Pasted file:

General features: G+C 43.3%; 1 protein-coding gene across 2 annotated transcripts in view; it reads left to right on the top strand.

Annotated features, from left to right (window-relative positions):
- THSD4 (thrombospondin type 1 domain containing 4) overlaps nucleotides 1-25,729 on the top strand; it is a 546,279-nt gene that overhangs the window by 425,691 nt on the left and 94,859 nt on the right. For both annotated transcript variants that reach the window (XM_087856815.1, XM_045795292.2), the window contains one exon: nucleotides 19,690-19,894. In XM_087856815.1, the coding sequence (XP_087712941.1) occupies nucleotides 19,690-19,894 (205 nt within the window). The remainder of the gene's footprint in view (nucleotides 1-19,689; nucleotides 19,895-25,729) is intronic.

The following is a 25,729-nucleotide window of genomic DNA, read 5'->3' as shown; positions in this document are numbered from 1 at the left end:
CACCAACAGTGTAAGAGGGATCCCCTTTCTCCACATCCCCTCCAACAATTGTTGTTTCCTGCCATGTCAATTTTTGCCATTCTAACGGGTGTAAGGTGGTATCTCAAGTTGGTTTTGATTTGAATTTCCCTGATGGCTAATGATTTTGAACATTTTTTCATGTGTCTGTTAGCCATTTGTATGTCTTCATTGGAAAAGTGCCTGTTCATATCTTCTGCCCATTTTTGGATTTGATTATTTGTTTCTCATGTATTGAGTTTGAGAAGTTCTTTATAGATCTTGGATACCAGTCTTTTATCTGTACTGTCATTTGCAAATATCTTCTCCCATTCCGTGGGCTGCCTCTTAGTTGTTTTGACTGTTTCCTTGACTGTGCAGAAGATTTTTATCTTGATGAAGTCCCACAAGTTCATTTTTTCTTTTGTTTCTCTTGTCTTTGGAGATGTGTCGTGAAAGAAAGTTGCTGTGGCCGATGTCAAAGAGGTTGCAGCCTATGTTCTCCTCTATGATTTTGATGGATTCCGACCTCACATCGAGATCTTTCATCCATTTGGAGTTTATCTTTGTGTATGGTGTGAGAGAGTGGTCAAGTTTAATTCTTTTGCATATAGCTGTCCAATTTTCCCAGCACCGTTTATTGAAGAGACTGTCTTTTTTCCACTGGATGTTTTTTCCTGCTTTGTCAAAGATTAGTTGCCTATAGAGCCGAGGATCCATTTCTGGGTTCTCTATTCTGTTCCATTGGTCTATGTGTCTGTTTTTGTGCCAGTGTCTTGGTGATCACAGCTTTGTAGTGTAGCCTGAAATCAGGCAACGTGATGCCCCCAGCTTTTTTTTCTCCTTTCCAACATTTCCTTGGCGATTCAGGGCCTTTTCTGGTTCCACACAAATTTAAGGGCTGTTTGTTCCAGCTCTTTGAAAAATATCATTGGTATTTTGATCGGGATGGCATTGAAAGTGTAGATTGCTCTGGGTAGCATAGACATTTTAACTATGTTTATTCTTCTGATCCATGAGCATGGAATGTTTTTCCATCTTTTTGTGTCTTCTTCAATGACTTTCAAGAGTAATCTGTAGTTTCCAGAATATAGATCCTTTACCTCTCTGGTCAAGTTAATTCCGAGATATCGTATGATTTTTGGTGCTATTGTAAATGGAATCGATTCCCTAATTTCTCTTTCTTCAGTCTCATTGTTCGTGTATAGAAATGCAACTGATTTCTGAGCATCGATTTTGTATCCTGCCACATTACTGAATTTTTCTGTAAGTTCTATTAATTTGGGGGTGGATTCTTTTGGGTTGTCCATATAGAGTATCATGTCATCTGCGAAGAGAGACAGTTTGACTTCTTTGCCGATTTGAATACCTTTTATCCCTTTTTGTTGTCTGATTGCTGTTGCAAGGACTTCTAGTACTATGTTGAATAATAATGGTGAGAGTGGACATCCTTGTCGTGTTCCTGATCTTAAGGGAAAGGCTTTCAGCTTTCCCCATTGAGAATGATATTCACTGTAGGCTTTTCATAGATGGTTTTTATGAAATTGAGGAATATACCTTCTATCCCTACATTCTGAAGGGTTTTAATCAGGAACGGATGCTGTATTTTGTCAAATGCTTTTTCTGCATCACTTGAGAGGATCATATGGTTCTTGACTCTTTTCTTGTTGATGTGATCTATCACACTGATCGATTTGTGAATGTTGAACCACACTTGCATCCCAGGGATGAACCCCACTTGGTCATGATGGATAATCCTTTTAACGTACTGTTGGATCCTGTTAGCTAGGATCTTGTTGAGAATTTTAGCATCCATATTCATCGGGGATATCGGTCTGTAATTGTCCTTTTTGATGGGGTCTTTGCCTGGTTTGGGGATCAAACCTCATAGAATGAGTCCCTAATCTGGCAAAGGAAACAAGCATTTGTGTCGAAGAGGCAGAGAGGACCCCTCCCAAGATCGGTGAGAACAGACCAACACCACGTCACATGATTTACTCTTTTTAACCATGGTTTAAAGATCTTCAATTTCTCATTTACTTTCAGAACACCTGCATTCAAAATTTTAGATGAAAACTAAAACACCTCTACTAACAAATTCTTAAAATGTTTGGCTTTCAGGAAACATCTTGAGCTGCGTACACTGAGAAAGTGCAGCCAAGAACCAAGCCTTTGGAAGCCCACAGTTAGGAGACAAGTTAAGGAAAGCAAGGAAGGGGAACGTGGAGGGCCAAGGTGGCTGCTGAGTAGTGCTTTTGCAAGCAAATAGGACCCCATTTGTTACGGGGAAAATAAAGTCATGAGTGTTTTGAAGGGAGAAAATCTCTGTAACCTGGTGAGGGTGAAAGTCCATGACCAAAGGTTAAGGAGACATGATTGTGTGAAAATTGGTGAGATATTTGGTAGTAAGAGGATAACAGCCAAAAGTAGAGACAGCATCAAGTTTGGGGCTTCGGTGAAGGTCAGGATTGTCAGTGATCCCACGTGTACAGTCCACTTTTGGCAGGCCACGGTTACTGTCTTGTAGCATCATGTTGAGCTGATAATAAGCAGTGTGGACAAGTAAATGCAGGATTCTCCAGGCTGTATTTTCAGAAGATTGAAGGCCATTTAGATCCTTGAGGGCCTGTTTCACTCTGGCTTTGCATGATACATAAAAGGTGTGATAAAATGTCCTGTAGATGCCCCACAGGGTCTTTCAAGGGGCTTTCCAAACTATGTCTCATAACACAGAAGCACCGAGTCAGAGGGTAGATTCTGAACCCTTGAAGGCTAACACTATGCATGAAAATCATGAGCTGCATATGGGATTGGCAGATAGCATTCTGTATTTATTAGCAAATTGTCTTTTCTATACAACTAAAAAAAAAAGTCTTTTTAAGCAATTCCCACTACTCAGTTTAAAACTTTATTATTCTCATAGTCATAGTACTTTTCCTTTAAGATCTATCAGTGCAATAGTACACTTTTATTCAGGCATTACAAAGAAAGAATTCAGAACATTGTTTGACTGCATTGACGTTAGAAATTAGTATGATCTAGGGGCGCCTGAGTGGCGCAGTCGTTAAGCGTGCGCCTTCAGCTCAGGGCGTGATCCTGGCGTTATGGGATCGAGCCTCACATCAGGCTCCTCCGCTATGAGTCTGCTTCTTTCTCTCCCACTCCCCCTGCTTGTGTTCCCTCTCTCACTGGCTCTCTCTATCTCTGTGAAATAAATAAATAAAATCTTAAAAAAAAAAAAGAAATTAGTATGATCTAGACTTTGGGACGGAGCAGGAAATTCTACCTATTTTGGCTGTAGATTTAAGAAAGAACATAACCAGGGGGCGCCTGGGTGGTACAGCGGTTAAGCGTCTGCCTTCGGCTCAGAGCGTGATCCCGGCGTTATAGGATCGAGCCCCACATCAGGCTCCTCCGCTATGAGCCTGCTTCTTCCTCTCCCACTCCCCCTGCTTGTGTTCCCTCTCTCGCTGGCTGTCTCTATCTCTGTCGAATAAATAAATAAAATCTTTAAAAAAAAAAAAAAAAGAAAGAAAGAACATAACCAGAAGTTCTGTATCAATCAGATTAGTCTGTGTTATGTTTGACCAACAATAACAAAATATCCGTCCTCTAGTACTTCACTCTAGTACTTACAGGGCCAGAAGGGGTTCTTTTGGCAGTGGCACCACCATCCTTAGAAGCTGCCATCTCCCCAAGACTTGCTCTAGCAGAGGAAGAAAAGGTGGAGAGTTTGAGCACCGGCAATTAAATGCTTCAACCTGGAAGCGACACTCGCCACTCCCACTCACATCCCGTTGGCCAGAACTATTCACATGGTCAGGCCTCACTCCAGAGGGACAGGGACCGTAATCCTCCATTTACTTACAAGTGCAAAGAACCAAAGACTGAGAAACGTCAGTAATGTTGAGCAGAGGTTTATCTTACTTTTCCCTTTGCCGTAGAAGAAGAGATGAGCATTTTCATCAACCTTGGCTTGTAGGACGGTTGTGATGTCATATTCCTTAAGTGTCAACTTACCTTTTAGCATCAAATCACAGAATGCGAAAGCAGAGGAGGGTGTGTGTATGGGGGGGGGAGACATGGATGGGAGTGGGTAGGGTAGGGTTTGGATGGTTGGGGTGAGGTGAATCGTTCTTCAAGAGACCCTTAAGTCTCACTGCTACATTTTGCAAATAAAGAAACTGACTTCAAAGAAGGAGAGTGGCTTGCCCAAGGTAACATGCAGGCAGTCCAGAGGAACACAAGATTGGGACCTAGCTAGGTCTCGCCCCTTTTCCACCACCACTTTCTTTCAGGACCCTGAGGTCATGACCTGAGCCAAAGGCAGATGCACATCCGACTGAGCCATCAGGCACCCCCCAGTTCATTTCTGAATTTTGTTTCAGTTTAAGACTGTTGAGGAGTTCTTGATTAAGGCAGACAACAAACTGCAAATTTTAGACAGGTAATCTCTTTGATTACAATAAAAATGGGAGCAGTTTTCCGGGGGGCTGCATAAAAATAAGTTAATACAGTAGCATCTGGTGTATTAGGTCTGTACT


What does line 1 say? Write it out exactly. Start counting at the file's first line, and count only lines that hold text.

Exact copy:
General features: G+C 43.3%; 1 protein-coding gene across 2 annotated transcripts in view; it reads left to right on the top strand.